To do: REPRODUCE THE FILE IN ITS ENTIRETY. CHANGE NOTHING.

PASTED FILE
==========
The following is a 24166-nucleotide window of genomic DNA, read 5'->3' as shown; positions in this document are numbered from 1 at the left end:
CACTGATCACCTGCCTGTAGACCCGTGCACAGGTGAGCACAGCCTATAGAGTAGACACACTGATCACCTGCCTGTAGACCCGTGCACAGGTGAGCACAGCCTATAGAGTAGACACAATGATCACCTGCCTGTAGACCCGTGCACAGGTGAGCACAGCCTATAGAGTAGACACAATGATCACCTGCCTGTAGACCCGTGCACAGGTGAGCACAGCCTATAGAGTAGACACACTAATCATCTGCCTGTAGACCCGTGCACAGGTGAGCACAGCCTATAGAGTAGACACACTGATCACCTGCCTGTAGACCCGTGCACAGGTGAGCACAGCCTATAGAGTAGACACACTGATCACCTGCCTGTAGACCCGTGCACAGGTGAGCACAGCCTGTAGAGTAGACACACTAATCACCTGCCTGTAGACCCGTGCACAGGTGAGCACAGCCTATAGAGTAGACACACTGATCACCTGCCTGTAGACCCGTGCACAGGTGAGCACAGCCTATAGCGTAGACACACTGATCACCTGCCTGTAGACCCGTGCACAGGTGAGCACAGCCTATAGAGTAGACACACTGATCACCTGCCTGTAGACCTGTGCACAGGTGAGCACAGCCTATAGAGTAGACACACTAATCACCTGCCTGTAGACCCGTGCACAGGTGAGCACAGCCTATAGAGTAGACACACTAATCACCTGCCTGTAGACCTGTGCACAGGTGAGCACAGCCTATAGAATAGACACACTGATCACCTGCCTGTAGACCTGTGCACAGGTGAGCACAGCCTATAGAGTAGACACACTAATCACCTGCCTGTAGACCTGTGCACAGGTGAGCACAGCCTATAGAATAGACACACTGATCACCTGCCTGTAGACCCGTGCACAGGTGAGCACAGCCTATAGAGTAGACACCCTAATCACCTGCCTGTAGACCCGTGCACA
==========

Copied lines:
The following is a 24166-nucleotide window of genomic DNA, read 5'->3' as shown; positions in this document are numbered from 1 at the left end:
CACTGATCACCTGCCTGTAGACCCGTGCACAGGTGAGCACAGCCTATAGAGTAGACACACTGATCACCTGCCTGTAGACCCGTGCACAGGTGAGCACAGCCTATAGAGTAGACACAATGATCACCTGCCTGTAGACCCGTGCACAGGTGAGCACAGCCTATAGAGTAGACACAATGATCACCTGCCTGTAGACCCGTGCACAGGTGAGCACAGCCTATAGAGTAGACACACTAATCATCTGCCTGTAGACCCGTGCACAGGTGAGCACAGCCTATAGAGTAGACACACTGATCACCTGCCTGTAGACCCGTGCACAGGTGAGCACAGCCTATAGAGTAGACACACTGATCACCTGCCTGTAGACCCGTGCACAGGTGAGCACAGCCTGTAGAGTAGACACACTAATCACCTGCCTGTAGACCCGTGCACAGGTGAGCACAGCCTATAGAGTAGACACACTGATCACCTGCCTGTAGACCCGTGCACAGGTGAGCACAGCCTATAGCGTAGACACACTGATCACCTGCCTGTAGACCCGTGCACAGGTGAGCACAGCCTATAGAGTAGACACACTGATCACCTGCCTGTAGACCTGTGCACAGGTGAGCACAGCCTATAGAGTAGACACACTAATCACCTGCCTGTAGACCCGTGCACAGGTGAGCACAGCCTATAGAGTAGACACACTAATCACCTGCCTGTAGACCTGTGCACAGGTGAGCACAGCCTATAGAATAGACACACTGATCACCTGCCTGTAGACCTGTGCACAGGTGAGCACAGCCTATAGAGTAGACACACTAATCACCTGCCTGTAGACCTGTGCACAGGTGAGCACAGCCTATAGAATAGACACACTGATCACCTGCCTGTAGACCCGTGCACAGGTGAGCACAGCCTATAGAGTAGACACCCTAATCACCTGCCTGTAGACCCGTGCACA